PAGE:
For decades, school kids have dreaded opening up their lunch bags and boxes, wondering what boring lunch would be there for the eating. Many a trade has taken place – swapping sandwiches for chips, cookies, or whatever they could get their hands on. Those same kids would look upon the “lucky” ones, those who were carrying their trays straight from the lunch line, the hot-lunch kids. Pizza, chicken nuggets, tater tots, hot dogs, hamburgers. And chocolate milk. Boy, oh boy, sounds like the lunch of champions!
Now, if you haven’t already caught on to my sarcasm, you need to know that I am not a fan of the hot lunch being offered at the majority of the schools, both private and public. These lunches are not nutritious, despite supposedly adhering to the government “recommendations.” The lunches being served to our children are full of processed foods, sugar, fat, saturated fat, white flour, with minimal fruits and vegetables being offered. And those fruits and vegetables that are offered are some of the least nutritious as they are the cheapest. Iceberg lettuce, red delicious apples (which are not delicious anymore, but mealy and flavorless). Sure the tomatoes and carrots in the salads are healthy, but when the kids douse them in ranch dressing, how healthy have they become? It’s like taking two steps forward and fours steps back. And let’s not forget what they wash it all down with – chocolate milk. Sugared milk. With the obesity epidemic growing in this country, who thinks it’s okay to give our kids sugar in the middle of the day? What’s wrong with giving kids a bottle of water?
My kids have never bought a hot lunch at school, I am proud to say. And eventhough the older ones are entering high school, it will stay that way. In order to prevent the whining and negotiations that are bound to take place (Pleeeease mom, all the other kids eat hot lunch. But mom, I’ll be the only one without a hot lunch. All the other kids will think I’m weird. You get the point.), you have to make your kids excited to eat what’s being packed for them.
Tips to get kids excited about lunch
Once a week, sit down with your kids and make a list of lunches that they would like to see each day of the week. That way you will be organized with all of the ingredients and makes the food preparation time much shorter. After the menu is created, take your kids to the grocery store to help pick out the food. Kids who are involved in food purchasing and preparation are much more likely to be adventurous eaters.
What constitutes a healthy lunch?
Packing a lunch with staying power is crucial to keeping their energy levels up and brain focused. A lunch with smart carbs and fiber (whole grains, fruit, veggies) will give them energy, lean protein (turkey, egg, beans, nut butters) will help that energy level stay elevated for a longer period of time. And of course, pack them plenty of water. Keeping kids well-hydrated is crucial to promoting good energy levels and to preventing dehydration, especially in the very warm first month of school. Don’t pack a sweet treat nor a juice box/fruit punch pouch, or soda in your child’s lunch. They do not need the sugar and empty calories that they provide.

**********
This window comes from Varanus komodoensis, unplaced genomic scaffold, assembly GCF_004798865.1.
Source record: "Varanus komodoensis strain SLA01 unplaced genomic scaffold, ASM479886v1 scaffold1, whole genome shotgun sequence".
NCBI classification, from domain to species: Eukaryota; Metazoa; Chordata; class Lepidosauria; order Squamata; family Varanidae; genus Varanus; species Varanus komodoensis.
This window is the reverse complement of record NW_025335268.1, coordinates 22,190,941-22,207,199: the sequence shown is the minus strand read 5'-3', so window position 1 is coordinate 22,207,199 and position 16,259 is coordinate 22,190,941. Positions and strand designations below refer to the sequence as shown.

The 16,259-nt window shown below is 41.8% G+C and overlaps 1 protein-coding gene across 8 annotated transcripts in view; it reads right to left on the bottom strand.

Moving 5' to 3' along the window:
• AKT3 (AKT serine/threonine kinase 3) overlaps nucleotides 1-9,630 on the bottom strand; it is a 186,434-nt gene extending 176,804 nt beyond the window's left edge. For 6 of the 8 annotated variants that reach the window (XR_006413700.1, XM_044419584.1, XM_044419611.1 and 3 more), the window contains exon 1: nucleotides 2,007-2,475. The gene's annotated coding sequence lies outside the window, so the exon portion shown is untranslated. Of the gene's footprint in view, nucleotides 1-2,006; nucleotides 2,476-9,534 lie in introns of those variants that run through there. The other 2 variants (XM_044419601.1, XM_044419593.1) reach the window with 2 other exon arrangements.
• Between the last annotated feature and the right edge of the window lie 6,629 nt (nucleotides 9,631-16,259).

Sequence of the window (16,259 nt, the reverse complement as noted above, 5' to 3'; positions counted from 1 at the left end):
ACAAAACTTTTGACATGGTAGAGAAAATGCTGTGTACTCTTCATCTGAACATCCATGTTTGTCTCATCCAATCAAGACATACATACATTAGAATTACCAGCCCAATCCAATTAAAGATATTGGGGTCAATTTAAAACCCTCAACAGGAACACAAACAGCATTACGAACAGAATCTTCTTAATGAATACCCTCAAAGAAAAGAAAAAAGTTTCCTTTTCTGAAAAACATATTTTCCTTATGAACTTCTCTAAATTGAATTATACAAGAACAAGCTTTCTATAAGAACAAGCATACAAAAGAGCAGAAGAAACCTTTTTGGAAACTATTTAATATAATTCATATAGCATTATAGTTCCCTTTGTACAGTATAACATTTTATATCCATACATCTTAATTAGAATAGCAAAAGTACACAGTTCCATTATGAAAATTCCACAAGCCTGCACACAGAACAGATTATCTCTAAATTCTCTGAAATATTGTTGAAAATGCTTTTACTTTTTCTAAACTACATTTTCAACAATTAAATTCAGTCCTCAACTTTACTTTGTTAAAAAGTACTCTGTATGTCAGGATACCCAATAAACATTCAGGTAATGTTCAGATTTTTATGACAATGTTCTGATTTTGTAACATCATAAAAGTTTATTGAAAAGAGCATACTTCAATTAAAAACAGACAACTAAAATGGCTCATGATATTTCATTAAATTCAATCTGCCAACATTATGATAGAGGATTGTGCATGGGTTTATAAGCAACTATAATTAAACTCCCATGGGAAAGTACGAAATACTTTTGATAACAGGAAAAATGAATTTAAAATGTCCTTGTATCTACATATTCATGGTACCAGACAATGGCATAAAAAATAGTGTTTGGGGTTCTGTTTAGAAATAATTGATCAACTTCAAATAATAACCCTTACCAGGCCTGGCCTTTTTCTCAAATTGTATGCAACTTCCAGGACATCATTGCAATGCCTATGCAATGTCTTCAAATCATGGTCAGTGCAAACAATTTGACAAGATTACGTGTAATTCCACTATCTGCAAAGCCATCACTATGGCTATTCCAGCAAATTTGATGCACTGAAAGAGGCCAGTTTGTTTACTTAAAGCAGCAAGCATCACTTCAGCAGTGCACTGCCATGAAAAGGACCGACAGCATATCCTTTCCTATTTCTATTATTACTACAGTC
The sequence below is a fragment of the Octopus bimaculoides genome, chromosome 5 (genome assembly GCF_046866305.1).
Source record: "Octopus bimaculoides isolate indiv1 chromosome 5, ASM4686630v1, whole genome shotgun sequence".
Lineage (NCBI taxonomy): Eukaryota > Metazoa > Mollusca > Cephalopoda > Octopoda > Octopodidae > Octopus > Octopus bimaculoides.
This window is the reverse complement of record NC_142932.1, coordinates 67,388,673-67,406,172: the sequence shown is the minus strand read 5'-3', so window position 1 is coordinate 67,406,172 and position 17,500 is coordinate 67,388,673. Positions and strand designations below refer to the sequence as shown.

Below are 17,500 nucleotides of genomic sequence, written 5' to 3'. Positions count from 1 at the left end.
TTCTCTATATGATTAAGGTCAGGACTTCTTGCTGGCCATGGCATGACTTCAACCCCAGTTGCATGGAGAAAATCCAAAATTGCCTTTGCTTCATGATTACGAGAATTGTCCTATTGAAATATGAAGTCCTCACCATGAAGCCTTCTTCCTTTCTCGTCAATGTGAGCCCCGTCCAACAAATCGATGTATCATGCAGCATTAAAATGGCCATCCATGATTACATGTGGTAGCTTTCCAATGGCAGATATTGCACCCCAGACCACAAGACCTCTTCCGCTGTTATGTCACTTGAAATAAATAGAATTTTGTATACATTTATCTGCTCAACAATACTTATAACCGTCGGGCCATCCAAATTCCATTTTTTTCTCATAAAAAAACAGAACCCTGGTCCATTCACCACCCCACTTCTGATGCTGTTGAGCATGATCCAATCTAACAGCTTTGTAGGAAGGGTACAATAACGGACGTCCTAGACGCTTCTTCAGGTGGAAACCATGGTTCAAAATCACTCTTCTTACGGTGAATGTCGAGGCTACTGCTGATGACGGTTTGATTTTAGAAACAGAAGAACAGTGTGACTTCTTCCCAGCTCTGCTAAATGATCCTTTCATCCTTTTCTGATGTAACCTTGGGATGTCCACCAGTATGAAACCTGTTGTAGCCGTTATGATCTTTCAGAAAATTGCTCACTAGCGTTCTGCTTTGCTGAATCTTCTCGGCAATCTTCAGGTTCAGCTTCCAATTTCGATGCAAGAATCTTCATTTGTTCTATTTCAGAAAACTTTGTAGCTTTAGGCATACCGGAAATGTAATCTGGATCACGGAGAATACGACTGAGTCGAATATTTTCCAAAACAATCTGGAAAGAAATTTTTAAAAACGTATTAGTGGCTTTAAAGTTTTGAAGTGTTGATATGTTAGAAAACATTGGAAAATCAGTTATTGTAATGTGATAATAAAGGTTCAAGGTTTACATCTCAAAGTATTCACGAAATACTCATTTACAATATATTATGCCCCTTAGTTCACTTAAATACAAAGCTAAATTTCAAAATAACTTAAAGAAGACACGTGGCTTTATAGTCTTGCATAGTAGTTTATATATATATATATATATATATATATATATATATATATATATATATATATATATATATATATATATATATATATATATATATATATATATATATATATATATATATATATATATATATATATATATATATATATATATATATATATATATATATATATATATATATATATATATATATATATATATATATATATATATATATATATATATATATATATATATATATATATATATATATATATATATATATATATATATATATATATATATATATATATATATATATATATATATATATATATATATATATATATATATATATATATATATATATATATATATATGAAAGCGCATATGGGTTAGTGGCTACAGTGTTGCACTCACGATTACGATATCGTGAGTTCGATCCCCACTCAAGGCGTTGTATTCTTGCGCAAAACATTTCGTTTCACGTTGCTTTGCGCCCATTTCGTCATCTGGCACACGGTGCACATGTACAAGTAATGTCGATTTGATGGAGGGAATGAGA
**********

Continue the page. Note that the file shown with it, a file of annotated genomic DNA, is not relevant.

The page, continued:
- Turkey pinwheel sandwich (whole wheat flat bread, such as Flat Out) filled with lettuce, tomato, avocado, mustard; roll up and slice into “pinwheel” shapes; bowl of watermelon chunks; water
- Skewers of string cheese pieces, grape tomatoes, and melon chunks. Serve with whole wheat mini pita and hummus; water
- Tacos – two corn tortillas filled with chicken, black beans, salsa, and guacamole. Serve with a bowl of mango and pineapple chunks; water
- Almond butter and banana sandwich on whole wheat bread, cut into triangles or cute shapes with cookie cutters.
- On cold days, ladle up some vegetarian chili into a thermos and serve with a piece of corn bread; water
Keep it cold
A recent study of packed school lunches showed that over 90% were at a dangerous temperature by the time lunch was served. Most lunches, even those with an ice pack, were at a temperature that promoted bacterial growth (40-140 degrees F), which could increase the risk of a food-borne illness. If refrigerators are an option at your child’s school, ask to have the lunch placed there in the morning. If not, consider putting two ice packs in your child’s lunch or try using a frozen water bottle, which will slowly thaw during the morning.
Start the day off right
Just as important as packing a nutritious and delicious lunch, is feeding your kids a smart breakfast. Mom always said, “Breakfast is the most important meal of the day.” Kids who eat a healthy breakfast have more energy and are able to focus and concentrate in school better than kids who eat nothing or eat a nutrient-poor breakfast (doughnuts, toaster pastry). The best breakfast is one that is high in protein (eggs, cottage cheese, yogurt, nut butter), with a piece of fruit and a serving of whole grains (oatmeal, whole wheat toast, high fiber cereal). Washing it down with some green tea or water is ideal. Nonfat milk or 100% juice is another option.